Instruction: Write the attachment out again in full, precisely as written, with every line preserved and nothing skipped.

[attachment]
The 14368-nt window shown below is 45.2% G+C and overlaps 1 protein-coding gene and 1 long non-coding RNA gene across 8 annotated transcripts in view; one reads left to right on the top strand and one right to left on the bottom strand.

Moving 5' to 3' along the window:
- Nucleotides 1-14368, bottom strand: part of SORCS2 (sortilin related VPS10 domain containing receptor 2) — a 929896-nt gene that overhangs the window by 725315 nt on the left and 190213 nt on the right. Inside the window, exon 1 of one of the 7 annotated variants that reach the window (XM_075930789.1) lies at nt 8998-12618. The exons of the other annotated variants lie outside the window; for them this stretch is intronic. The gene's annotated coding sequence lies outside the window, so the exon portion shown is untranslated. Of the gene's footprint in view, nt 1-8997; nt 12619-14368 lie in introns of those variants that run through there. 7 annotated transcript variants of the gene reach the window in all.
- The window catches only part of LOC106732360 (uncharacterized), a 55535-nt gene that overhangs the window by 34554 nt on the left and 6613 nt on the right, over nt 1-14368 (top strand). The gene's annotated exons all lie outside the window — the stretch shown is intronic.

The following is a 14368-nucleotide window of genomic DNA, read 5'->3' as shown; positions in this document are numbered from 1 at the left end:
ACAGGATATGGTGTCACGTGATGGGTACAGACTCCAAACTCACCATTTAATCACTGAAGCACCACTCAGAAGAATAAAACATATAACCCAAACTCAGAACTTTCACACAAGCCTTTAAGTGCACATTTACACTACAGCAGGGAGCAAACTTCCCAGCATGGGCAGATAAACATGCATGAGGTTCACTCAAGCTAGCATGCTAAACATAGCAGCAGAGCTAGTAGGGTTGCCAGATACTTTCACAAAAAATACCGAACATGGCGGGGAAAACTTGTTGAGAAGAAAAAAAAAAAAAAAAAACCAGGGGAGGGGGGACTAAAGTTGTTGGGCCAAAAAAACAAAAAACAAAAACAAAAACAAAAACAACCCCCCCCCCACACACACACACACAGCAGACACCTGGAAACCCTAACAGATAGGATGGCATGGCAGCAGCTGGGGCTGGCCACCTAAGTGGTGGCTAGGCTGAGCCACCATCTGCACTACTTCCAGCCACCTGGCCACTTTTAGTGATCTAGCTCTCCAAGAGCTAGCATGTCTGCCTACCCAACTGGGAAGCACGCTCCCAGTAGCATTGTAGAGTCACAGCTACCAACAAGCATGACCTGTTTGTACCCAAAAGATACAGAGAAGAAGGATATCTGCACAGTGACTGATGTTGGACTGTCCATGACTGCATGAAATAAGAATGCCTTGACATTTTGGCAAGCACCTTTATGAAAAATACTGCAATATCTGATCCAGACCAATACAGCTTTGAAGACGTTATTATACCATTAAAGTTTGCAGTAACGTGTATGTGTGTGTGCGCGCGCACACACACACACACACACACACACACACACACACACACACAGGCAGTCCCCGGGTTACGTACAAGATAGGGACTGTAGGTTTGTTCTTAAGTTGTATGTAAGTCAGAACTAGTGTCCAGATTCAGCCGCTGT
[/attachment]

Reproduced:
The 14368-nt window shown below is 45.2% G+C and overlaps 1 protein-coding gene and 1 long non-coding RNA gene across 8 annotated transcripts in view; one reads left to right on the top strand and one right to left on the bottom strand.

Moving 5' to 3' along the window:
- Nucleotides 1-14368, bottom strand: part of SORCS2 (sortilin related VPS10 domain containing receptor 2) — a 929896-nt gene that overhangs the window by 725315 nt on the left and 190213 nt on the right. Inside the window, exon 1 of one of the 7 annotated variants that reach the window (XM_075930789.1) lies at nt 8998-12618. The exons of the other annotated variants lie outside the window; for them this stretch is intronic. The gene's annotated coding sequence lies outside the window, so the exon portion shown is untranslated. Of the gene's footprint in view, nt 1-8997; nt 12619-14368 lie in introns of those variants that run through there. 7 annotated transcript variants of the gene reach the window in all.
- The window catches only part of LOC106732360 (uncharacterized), a 55535-nt gene that overhangs the window by 34554 nt on the left and 6613 nt on the right, over nt 1-14368 (top strand). The gene's annotated exons all lie outside the window — the stretch shown is intronic.

The following is a 14368-nucleotide window of genomic DNA, read 5'->3' as shown; positions in this document are numbered from 1 at the left end:
ACAGGATATGGTGTCACGTGATGGGTACAGACTCCAAACTCACCATTTAATCACTGAAGCACCACTCAGAAGAATAAAACATATAACCCAAACTCAGAACTTTCACACAAGCCTTTAAGTGCACATTTACACTACAGCAGGGAGCAAACTTCCCAGCATGGGCAGATAAACATGCATGAGGTTCACTCAAGCTAGCATGCTAAACATAGCAGCAGAGCTAGTAGGGTTGCCAGATACTTTCACAAAAAATACCGAACATGGCGGGGAAAACTTGTTGAGAAGAAAAAAAAAAAAAAAAAACCAGGGGAGGGGGGACTAAAGTTGTTGGGCCAAAAAAACAAAAAACAAAAACAAAAACAAAAACAACCCCCCCCCCACACACACACACACAGCAGACACCTGGAAACCCTAACAGATAGGATGGCATGGCAGCAGCTGGGGCTGGCCACCTAAGTGGTGGCTAGGCTGAGCCACCATCTGCACTACTTCCAGCCACCTGGCCACTTTTAGTGATCTAGCTCTCCAAGAGCTAGCATGTCTGCCTACCCAACTGGGAAGCACGCTCCCAGTAGCATTGTAGAGTCACAGCTACCAACAAGCATGACCTGTTTGTACCCAAAAGATACAGAGAAGAAGGATATCTGCACAGTGACTGATGTTGGACTGTCCATGACTGCATGAAATAAGAATGCCTTGACATTTTGGCAAGCACCTTTATGAAAAATACTGCAATATCTGATCCAGACCAATACAGCTTTGAAGACGTTATTATACCATTAAAGTTTGCAGTAACGTGTATGTGTGTGTGCGCGCGCACACACACACACACACACACACACACACACACACACACACAGGCAGTCCCCGGGTTACGTACAAGATAGGGACTGTAGGTTTGTTCTTAAGTTGTATGTAAGTCAGAACTAGTGTCCAGATTCAGCCGCTGT